Without the Window Boxes might be a more accurate title.  For a few days now, I’ve been enjoying the flash of autumn colour through the railing, below the two boxes of marigolds, but it didn’t make a photo.  To take this picture I had to unhook the two boxes and shift the monster house plant (fortunately on wheels).  The richly coloured, golden orange, cherry leaves make a bold and cheerful contrast with the cast iron panel, but the picture won’t last long.  One night of wind and rain will take all the leaves to the ground.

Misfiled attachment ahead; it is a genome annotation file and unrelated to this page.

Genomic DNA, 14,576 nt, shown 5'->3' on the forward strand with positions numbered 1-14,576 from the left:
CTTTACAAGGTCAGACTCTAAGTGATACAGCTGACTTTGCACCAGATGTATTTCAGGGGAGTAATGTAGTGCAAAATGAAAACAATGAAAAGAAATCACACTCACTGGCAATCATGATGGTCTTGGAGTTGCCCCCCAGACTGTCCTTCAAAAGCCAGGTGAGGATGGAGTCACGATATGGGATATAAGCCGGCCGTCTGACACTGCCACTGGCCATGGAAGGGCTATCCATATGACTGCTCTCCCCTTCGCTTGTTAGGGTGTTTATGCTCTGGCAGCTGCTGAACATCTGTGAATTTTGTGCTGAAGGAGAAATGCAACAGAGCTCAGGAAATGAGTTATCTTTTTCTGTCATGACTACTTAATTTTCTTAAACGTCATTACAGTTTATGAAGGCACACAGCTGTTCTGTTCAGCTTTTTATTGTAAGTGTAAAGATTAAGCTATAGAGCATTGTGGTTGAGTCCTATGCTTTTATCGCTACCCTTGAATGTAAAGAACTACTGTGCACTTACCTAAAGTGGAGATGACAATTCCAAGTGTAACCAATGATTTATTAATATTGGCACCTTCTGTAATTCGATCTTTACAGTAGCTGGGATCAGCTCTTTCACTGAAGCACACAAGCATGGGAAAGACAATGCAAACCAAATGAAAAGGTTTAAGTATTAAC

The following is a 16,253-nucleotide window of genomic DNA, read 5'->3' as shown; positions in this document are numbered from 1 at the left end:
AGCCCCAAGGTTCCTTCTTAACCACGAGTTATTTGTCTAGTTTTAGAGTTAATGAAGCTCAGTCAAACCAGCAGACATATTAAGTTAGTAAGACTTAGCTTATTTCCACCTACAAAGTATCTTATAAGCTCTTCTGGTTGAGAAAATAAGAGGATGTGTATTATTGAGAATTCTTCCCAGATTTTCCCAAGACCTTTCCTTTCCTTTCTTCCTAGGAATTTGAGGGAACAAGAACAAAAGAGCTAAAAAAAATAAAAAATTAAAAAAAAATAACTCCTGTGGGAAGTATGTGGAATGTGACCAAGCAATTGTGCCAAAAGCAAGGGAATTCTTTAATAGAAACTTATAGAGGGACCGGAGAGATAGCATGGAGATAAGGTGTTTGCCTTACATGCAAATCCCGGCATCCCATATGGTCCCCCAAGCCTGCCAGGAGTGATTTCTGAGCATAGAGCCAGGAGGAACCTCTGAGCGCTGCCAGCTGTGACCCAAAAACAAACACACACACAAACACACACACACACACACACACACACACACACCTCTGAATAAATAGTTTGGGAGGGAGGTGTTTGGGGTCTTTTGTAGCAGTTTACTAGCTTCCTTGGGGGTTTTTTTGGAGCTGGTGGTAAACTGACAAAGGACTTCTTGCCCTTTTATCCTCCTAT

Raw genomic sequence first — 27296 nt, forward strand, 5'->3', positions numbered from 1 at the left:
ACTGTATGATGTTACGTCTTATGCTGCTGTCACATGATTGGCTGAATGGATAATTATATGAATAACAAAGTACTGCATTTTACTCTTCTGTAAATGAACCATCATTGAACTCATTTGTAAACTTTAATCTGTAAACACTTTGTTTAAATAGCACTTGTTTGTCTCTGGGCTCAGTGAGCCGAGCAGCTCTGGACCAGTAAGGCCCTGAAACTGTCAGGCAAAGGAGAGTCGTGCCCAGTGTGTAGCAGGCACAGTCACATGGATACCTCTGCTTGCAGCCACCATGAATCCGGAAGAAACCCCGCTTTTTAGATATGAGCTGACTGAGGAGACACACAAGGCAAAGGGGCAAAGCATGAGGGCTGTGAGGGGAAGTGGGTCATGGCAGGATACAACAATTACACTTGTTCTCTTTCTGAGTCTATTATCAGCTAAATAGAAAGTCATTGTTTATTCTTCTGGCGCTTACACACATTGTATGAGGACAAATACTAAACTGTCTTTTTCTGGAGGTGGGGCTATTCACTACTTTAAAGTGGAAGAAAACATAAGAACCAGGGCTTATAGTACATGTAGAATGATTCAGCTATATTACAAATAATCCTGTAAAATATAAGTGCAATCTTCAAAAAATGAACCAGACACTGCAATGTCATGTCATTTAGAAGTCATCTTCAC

The floor to ceiling portes fenêtres, known in English as French Windows, are only found in Britain at ground level, usually as door into a garden.  In France, as in much of southern Europe, these windows are common on any floor, so a rail is essential to stop people falling out. Balustrades crafted from forged iron were a feature of many Parisian buildings in the 17th and 18th centuries.  In the 19th century, cast iron panels (like this one) offered a more economical, mass produced alternative.  Less graceful and individual maybe, but not lacking in variety all the same.  Once you start looking around Paris, there’s a wonderful range of styles and patterns to be found in both forged and cast iron.  More to follow!